Photo of George Orwell, speaking into a BBC microphone.
If you make enough mistakes you’ll have a substantial life but only if you spot the mistakes. As THE General Body’s protest at Syracuse University seems to show no sign it will come to an end anytime soon I want to offer some ideas about living a life of good mistakes. I’m an expert in this area. My favorite writer, Kurt Vonnegut Jr, once told me he was the world’s foremost authority on tooth fairies. I’m the genius of blunders.
Make no mistake about it: I’m not saying THE General Body has blundered in its righteousness. Far from it. Students occupying Crouse-Hinds Hall have done a profound service for the SU community by demanding better mental health services, ADA compliance on campus, more financial aid for our best minority students, an expansion of services for rape crisis, restoration of the women’s advocacy center, and a commitment to transparency and engagement by the university’s trustees and administration. THE General Body has also demanded other crucial things—clean energy investment, greater student input about the future direction of the university—in essence calling for a commitment to democracy. No blunders anywhere.
But as the king of blunders its time for me to stick my neck out. To echo Kurt Vonnegut: I think there are plenty of hopeless ideas going around. One is that Kent Syverud, Chancellor of Syracuse University is unmindful of diversity. In truth he has committed his life to championing inclusion. He has defended affirmative action. Kent Syverud is not the enemy of inclusiveness he’s being made out to be. This is a careless mistake.
The problem with careless mistakes is they become canonical. If THE General Body paints Chancellor Syverud as being opposed to campus diversity it can then create an alternative reality, one where no one in authority can be counted on. I remember the Sixties and the specious phrase: “don’t trust anyone over thirty”.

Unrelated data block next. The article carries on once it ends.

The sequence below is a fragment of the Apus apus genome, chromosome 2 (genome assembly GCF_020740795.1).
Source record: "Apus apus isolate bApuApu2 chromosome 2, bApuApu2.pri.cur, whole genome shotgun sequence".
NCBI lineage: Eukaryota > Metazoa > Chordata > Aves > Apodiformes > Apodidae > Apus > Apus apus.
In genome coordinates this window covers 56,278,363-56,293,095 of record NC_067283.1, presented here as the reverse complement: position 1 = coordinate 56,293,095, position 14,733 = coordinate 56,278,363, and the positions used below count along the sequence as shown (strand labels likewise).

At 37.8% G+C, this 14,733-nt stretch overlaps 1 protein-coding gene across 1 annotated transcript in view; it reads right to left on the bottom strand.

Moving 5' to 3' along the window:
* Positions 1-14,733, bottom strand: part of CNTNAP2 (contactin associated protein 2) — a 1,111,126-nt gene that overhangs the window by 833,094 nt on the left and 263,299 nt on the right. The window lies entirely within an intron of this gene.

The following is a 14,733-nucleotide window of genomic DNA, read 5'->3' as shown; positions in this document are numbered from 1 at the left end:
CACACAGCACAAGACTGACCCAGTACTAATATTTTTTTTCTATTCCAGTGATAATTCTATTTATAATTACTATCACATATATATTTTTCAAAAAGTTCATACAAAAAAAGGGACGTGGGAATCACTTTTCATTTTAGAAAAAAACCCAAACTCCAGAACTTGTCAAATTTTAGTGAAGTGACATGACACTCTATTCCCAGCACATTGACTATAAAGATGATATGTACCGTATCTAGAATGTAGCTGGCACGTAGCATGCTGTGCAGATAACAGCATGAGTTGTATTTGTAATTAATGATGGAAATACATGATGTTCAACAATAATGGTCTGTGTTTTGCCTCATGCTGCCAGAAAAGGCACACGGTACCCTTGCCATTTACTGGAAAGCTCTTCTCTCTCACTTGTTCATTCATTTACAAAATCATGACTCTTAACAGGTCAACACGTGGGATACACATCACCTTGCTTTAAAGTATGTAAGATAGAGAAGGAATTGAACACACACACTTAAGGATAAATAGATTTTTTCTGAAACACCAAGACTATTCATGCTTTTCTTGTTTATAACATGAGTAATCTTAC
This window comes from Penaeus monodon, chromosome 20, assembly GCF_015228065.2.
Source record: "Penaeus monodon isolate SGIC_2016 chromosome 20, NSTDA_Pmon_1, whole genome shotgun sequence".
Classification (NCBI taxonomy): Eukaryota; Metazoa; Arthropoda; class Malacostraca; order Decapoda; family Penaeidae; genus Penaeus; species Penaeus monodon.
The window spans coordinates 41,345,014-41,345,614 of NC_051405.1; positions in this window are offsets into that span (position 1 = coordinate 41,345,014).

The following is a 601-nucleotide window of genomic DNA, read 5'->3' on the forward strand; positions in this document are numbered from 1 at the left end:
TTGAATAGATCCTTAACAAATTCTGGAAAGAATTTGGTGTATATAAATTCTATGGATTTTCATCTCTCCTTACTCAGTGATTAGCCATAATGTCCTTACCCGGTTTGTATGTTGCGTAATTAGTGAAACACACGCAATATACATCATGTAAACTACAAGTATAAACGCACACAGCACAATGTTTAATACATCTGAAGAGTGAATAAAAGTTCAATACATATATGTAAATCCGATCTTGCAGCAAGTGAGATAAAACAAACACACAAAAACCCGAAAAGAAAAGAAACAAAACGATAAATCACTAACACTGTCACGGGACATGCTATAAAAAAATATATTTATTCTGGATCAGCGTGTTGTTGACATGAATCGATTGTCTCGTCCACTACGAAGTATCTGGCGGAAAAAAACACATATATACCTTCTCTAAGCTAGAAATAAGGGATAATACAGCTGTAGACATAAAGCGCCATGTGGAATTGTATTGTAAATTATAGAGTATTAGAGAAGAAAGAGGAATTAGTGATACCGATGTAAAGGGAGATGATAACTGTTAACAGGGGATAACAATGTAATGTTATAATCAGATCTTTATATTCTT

Now the administration also has made mistakes. Placing a construction fence outside the protest? A blunder. Treating the occupation as merely a “negotiation” rather than an opportunity for education—a genuine campus wide “teach in” with faculty and administration and students— that was a blunder. Students have been made to feel like the enemy while presenting their demands. I for one would never have sent the university’s chief counsel out to meet the students “first thing”. Blunder blunder.
But now what? THE General Body is invested in the idea that Chancellor Syverud is not trustworthy. I think this is a terrible mistake. “Ah,” you say, “but Grasshopper, haven’t you already said you’re the king of blunders? Why should you be heard at all?”
You’ve got me. I make mistakes. Often I make them because of my passionate intensity. But I also know a good mistake depends upon thorough recognition.
THE General Body needs to recognize three things straightaway: 1. Media notoriety is addictive but not always productive. 2. The Chancellor is likely more reliable and trustworthy than you think. 3. Since I said “likely” the advantage is yours. The Chancellor must now demonstrate he can be trusted. I believe you can count on him. Yes, I’m just a blundering writer. But I don’t think I’m making a mistake by saying THE General Body can count on Kent Syverud to faithfully communicate with students while pressing for reforms. If these developments do not transpire the blunder will be the administration’s and clearly observable. But for now I think THE General Body should decamp and give the Chancellor the chance to demonstrate his integrity. I think he has a lot more of it than he’s being given credit for.